Hot Internet Start Up Comic Strips - Page 6
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Share October 10, 1996's comic on:
Dilbert stands in front of an overhead projector discussing "Strategic Alliance Issues." Dilbert says, "Issue one: Our two companies have very different corporate cultures." A man with a goatee sits at the conference table working on a laptop. A woman with spiked hair sits next to him. The man says, "While you were droning I slammed out some beta code and put it on the Internet for comments." Dilbert says, "My company prefers to have that kind of decision made by uninformed executives. We call it 'empowerment.'" The man replies, "I'll mention that in the press release."
Share November 19, 1996's comic on:
Wally tells Alice, "I've decided to start smoking. I'll be able to take more breaks that way." Wally continues, "And frankly, I'm hoping it will add an interesting edge to my personality and help me socially." Alice reaches into a box. Wally continues, "Not that I need any help." Alice says, "I can only pray that your personal magnetism won't erase my hard drive."
Share May 13, 1997's comic on:
The caption says, "Thermostat wars." Wally stands behind Alice's desk wearing only a tie and his underwear. He says, "Be reasonable, Alice. When it's warm enough for you, it's too hot for normal humans." Wally continues, "Logically, you could wear a sweater. But there's nothing I can do to be less warm. Therefore, you must compromise." Dilbert asks, "Did she buy the argument?" Dilbert is also wearing a tie and boxer shorts. Wally holds a mirror and an electric razor. He replies, "No. But I'm going to shave my back and take another run at it."
Share May 19, 1997's comic on:
The Boss stands behind Wally's desk and says, "Wally, two things . . ." The Boss says, "Number one, I want you to chair the 'fun committee' to improve employee morale." The Boss says, "Two, according to this report, you've been using the Internet for personal reasons."
Share May 22, 1997's comic on:
Catbert stands at his desk and types, "Any employee who uses the Internet for non-business purposes will be fired." Catbert types, "And any employee who sits in a company chair while having a personal thought will be executed by security." Catbert smiles and thinks, "The great thing about senseless, sadistic policies is that they don't require a lot of explanation."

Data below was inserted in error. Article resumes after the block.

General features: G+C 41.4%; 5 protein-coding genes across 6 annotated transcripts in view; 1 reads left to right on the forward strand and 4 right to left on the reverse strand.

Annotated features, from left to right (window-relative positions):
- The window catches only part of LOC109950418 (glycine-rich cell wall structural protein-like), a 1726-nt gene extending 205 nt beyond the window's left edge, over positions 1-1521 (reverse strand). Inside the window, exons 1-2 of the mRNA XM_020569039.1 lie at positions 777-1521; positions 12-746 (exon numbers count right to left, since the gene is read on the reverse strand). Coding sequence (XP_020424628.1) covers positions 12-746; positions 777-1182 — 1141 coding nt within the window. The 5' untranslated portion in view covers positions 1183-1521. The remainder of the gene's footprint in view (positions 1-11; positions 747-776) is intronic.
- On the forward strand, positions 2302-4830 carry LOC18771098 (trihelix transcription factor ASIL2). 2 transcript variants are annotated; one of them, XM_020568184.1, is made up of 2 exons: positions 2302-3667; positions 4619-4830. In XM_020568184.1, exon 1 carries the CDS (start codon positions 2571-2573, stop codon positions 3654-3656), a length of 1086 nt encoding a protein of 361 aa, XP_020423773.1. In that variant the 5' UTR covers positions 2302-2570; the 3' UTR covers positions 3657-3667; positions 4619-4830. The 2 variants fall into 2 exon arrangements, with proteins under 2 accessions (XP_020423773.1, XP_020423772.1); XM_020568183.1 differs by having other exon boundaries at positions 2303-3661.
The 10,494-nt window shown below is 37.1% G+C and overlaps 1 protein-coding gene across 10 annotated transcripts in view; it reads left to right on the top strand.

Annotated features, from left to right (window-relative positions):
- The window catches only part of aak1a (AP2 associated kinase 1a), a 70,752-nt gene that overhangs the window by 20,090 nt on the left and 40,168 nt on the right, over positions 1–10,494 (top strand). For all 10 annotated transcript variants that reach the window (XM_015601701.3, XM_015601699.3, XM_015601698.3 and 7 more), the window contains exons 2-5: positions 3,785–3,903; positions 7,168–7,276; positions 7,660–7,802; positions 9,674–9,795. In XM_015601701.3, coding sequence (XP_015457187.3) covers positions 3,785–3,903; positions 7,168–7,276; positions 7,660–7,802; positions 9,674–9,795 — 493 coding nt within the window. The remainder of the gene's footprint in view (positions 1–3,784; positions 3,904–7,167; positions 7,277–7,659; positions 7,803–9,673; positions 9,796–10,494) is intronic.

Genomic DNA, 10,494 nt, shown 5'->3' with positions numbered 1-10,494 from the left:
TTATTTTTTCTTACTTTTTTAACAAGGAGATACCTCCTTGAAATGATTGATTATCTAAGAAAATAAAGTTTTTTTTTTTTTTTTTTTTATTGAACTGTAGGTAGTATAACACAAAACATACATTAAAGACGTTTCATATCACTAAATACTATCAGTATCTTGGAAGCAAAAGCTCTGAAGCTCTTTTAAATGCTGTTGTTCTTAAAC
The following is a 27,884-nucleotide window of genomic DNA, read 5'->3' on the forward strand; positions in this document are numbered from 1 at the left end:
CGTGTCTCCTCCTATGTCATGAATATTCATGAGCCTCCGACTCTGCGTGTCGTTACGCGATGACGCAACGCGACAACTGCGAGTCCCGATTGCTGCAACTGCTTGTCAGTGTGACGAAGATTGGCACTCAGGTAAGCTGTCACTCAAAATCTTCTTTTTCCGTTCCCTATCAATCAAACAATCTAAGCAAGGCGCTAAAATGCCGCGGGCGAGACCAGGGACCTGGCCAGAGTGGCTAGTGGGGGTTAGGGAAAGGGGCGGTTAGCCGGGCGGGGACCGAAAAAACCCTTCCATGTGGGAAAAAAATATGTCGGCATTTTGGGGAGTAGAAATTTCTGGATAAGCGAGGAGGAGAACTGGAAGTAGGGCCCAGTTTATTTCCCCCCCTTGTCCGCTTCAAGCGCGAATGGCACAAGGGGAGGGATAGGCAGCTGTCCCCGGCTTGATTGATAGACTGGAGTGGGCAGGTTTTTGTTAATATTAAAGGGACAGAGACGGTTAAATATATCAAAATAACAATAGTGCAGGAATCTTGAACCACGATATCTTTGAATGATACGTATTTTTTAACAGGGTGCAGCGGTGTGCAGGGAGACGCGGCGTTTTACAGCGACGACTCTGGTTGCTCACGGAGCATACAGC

Share June 28, 1997's comic on:
Dilbert stands across from the Boss's desk. He says, "We've identified the people who will create the system to develop a product process." Dilbert points at a newspaper and continues, "While we were doing that, our competitor created a new Internet product that added a billion dollars to their stock value." Dilbert says, "Experts attribute the company's success to their 'employee of the week' program." The Boss says, "Quick! Hire those experts!"
Share July 26, 1992's comic on:
Two men form a picket line in front of a movie theater showing a movie titled, "Hands of Death." Dogbert walks around the corner. Dogbert asks one of the men holding a sign, "Why are you protesting against this movie?" The man replies, "It portrays red heads as hot tempered and ignorant." Dogbert asks, "How many red heads are in the movie?" The man replies, "One. But the point is, red heads don't fit their stereotype of being hot tempered and ignorant." Dogbert says, "Actually, ignorance was never a stereotype of red heads until you brought it up here." The man yells at the other protester, "Sean, you idiot! I told you!" Sean replies, "Shut up, Dennis! I'll pound you to a pulp!!" As they fight each other, Dogbert adds, "And 'boycott' is spelled with a double 'T.'"
Share September 27, 1997's comic on:
Dilbert is sitting at his computer. The Boss walks up behind him and says, "We have to improve our image in the Internet community." Dilbert says, "Let's do a mass unsolicited e-mail campaign to tell people how nice we are." Dilbert comes home and looks very angry. Dogbert says, "You have the look of a man who was just put in charge of implementing his own sarcastic suggestion."
Share October 01, 1997's comic on:
Dogbert listens to an in-duh-vidual who says, "The Internet should be free. Why should I have to pay some greedy corporation or look at ads??!!" Dogbert says, "I will now use this cardboard tube to explain the intricacies of capitalism." The in-duh-vidual lies on the floor with stars floating around his head. Dogbert says, "Lesson One: This was something that should be free.
Share November 27, 1997's comic on:
Dilbert stands in front of his home computer. Dilbert thinks, "The installation is successful. I have 128 kilobits per second of digital access to the internet." Dilbert dances. Dilbert thinks, "As tradition requires, I do the engineer's victory dance." Dogbert films with a video camera. Dogbert says, "...so if I ever have to kill him, the jury will realize it was justified." Ratbert asks, "Could you hurry?"